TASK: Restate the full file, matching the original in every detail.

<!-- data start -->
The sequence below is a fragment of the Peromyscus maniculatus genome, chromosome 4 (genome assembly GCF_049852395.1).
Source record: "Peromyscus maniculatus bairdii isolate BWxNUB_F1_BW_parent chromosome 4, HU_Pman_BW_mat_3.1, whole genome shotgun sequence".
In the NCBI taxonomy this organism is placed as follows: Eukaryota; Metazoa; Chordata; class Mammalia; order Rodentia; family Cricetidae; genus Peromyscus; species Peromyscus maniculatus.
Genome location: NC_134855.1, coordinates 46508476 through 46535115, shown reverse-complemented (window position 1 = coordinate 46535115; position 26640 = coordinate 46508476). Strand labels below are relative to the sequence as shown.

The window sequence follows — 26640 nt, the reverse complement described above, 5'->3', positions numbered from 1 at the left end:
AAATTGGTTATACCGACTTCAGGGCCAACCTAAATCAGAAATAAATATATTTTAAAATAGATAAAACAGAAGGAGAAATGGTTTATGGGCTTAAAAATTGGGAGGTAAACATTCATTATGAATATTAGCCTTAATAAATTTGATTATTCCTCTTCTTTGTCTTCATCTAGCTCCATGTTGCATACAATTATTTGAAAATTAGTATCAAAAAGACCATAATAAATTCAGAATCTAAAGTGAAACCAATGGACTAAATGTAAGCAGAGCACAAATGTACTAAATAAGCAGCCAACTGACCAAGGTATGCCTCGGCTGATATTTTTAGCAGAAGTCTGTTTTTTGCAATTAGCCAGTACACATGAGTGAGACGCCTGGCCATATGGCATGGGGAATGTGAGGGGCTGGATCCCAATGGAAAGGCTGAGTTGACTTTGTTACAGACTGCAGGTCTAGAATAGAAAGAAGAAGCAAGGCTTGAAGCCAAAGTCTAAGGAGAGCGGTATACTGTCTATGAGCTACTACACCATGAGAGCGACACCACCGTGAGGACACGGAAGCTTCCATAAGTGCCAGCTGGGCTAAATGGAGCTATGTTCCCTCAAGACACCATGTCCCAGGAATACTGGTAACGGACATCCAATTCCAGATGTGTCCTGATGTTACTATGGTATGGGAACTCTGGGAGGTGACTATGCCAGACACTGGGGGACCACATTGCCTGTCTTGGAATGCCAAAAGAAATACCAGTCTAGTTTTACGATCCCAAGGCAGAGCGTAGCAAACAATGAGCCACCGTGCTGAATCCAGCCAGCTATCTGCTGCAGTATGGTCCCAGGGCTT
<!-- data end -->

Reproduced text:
The sequence below is a fragment of the Peromyscus maniculatus genome, chromosome 4 (genome assembly GCF_049852395.1).
Source record: "Peromyscus maniculatus bairdii isolate BWxNUB_F1_BW_parent chromosome 4, HU_Pman_BW_mat_3.1, whole genome shotgun sequence".
In the NCBI taxonomy this organism is placed as follows: Eukaryota; Metazoa; Chordata; class Mammalia; order Rodentia; family Cricetidae; genus Peromyscus; species Peromyscus maniculatus.
Genome location: NC_134855.1, coordinates 46508476 through 46535115, shown reverse-complemented (window position 1 = coordinate 46535115; position 26640 = coordinate 46508476). Strand labels below are relative to the sequence as shown.

The window sequence follows — 26640 nt, the reverse complement described above, 5'->3', positions numbered from 1 at the left end:
AAATTGGTTATACCGACTTCAGGGCCAACCTAAATCAGAAATAAATATATTTTAAAATAGATAAAACAGAAGGAGAAATGGTTTATGGGCTTAAAAATTGGGAGGTAAACATTCATTATGAATATTAGCCTTAATAAATTTGATTATTCCTCTTCTTTGTCTTCATCTAGCTCCATGTTGCATACAATTATTTGAAAATTAGTATCAAAAAGACCATAATAAATTCAGAATCTAAAGTGAAACCAATGGACTAAATGTAAGCAGAGCACAAATGTACTAAATAAGCAGCCAACTGACCAAGGTATGCCTCGGCTGATATTTTTAGCAGAAGTCTGTTTTTTGCAATTAGCCAGTACACATGAGTGAGACGCCTGGCCATATGGCATGGGGAATGTGAGGGGCTGGATCCCAATGGAAAGGCTGAGTTGACTTTGTTACAGACTGCAGGTCTAGAATAGAAAGAAGAAGCAAGGCTTGAAGCCAAAGTCTAAGGAGAGCGGTATACTGTCTATGAGCTACTACACCATGAGAGCGACACCACCGTGAGGACACGGAAGCTTCCATAAGTGCCAGCTGGGCTAAATGGAGCTATGTTCCCTCAAGACACCATGTCCCAGGAATACTGGTAACGGACATCCAATTCCAGATGTGTCCTGATGTTACTATGGTATGGGAACTCTGGGAGGTGACTATGCCAGACACTGGGGGACCACATTGCCTGTCTTGGAATGCCAAAAGAAATACCAGTCTAGTTTTACGATCCCAAGGCAGAGCGTAGCAAACAATGAGCCACCGTGCTGAATCCAGCCAGCTATCTGCTGCAGTATGGTCCCAGGGCTT